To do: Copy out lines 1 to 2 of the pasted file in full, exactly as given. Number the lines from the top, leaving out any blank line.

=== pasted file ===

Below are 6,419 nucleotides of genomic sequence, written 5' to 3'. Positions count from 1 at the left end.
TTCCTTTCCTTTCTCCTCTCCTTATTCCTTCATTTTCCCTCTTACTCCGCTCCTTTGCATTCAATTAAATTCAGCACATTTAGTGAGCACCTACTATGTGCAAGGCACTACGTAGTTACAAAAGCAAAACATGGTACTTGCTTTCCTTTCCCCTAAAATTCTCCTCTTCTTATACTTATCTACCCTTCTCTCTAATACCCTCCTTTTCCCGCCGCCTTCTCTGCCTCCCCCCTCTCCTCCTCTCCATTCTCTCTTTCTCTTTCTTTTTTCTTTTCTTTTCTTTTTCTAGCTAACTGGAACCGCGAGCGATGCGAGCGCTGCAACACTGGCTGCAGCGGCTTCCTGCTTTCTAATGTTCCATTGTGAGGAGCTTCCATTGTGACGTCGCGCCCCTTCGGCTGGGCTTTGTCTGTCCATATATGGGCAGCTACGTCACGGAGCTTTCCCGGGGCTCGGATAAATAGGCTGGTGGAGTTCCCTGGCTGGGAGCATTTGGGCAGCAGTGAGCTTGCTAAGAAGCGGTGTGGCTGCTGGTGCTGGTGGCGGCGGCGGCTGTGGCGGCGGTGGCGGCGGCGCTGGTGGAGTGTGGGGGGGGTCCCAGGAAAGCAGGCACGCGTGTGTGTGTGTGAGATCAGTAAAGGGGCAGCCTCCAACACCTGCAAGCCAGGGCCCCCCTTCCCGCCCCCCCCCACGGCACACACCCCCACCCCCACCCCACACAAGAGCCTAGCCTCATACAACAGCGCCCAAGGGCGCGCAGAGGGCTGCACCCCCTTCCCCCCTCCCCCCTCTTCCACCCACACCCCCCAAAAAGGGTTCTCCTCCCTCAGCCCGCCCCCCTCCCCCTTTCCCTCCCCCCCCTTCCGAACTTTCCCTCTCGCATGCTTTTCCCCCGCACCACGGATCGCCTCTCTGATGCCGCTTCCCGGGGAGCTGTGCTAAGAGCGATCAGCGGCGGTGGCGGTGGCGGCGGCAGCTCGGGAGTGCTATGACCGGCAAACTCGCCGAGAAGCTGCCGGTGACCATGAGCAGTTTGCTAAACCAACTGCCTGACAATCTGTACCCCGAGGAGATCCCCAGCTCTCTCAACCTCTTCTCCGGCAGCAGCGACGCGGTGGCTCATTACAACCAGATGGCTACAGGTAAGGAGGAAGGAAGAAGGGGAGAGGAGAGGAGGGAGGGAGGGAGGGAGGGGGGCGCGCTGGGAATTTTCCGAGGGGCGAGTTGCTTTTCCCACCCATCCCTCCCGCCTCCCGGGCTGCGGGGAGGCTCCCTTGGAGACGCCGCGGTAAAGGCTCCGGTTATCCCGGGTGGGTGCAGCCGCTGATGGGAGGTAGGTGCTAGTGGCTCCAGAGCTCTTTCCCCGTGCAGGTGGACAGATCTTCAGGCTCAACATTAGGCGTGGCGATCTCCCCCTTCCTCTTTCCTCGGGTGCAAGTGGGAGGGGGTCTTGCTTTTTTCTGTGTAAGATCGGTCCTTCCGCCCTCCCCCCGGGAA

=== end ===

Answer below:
Below are 6,419 nucleotides of genomic sequence, written 5' to 3'. Positions count from 1 at the left end.
TTCCTTTCCTTTCTCCTCTCCTTATTCCTTCATTTTCCCTCTTACTCCGCTCCTTTGCATTCAATTAAATTCAGCACATTTAGTGAGCACCTACTATGTGCAAGGCACTACGTAGTTACAAAAGCAAAACATGGTACTTGCTTTCCTTTCCCCTAAAATTCTCCTCTTCTTATACTTATCTACCCTTCTCTCTAATACCCTCCTTTTCCCGCCGCCTTCTCTGCCTCCCCCCTCTCCTCCTCTCCATTCTCTCTTTCTCTTTCTTTTTTCTTTTCTTTTCTTTTTCTAGCTAACTGGAACCGCGAGCGATGCGAGCGCTGCAACACTGGCTGCAGCGGCTTCCTGCTTTCTAATGTTCCATTGTGAGGAGCTTCCATTGTGACGTCGCGCCCCTTCGGCTGGGCTTTGTCTGTCCATATATGGGCAGCTACGTCACGGAGCTTTCCCGGGGCTCGGATAAATAGGCTGGTGGAGTTCCCTGGCTGGGAGCATTTGGGCAGCAGTGAGCTTGCTAAGAAGCGGTGTGGCTGCTGGTGCTGGTGGCGGCGGCGGCTGTGGCGGCGGTGGCGGCGGCGCTGGTGGAGTGTGGGGGGGGTCCCAGGAAAGCAGGCACGCGTGTGTGTGTGTGAGATCAGTAAAGGGGCAGCCTCCAACACCTGCAAGCCAGGGCCCCCCTTCCCGCCCCCCCCCACGGCACACACCCCCACCCCCACCCCACACAAGAGCCTAGCCTCATACAACAGCGCCCAAGGGCGCGCAGAGGGCTGCACCCCCTTCCCCCCTCCCCCCTCTTCCACCCACACCCCCCAAAAAGGGTTCTCCTCCCTCAGCCCGCCCCCCTCCCCCTTTCCCTCCCCCCCCTTCCGAACTTTCCCTCTCGCATGCTTTTCCCCCGCACCACGGATCGCCTCTCTGATGCCGCTTCCCGGGGAGCTGTGCTAAGAGCGATCAGCGGCGGTGGCGGTGGCGGCGGCAGCTCGGGAGTGCTATGACCGGCAAACTCGCCGAGAAGCTGCCGGTGACCATGAGCAGTTTGCTAAACCAACTGCCTGACAATCTGTACCCCGAGGAGATCCCCAGCTCTCTCAACCTCTTCTCCGGCAGCAGCGACGCGGTGGCTCATTACAACCAGATGGCTACAGGTAAGGAGGAAGGAAGAAGGGGAGAGGAGAGGAGGGAGGGAGGGAGGGAGGGGGGCGCGCTGGGAATTTTCCGAGGGGCGAGTTGCTTTTCCCACCCATCCCTCCCGCCTCCCGGGCTGCGGGGAGGCTCCCTTGGAGACGCCGCGGTAAAGGCTCCGGTTATCCCGGGTGGGTGCAGCCGCTGATGGGAGGTAGGTGCTAGTGGCTCCAGAGCTCTTTCCCCGTGCAGGTGGACAGATCTTCAGGCTCAACATTAGGCGTGGCGATCTCCCCCTTCCTCTTTCCTCGGGTGCAAGTGGGAGGGGGTCTTGCTTTTTTCTGTGTAAGATCGGTCCTTCCGCCCTCCCCCCGGGAA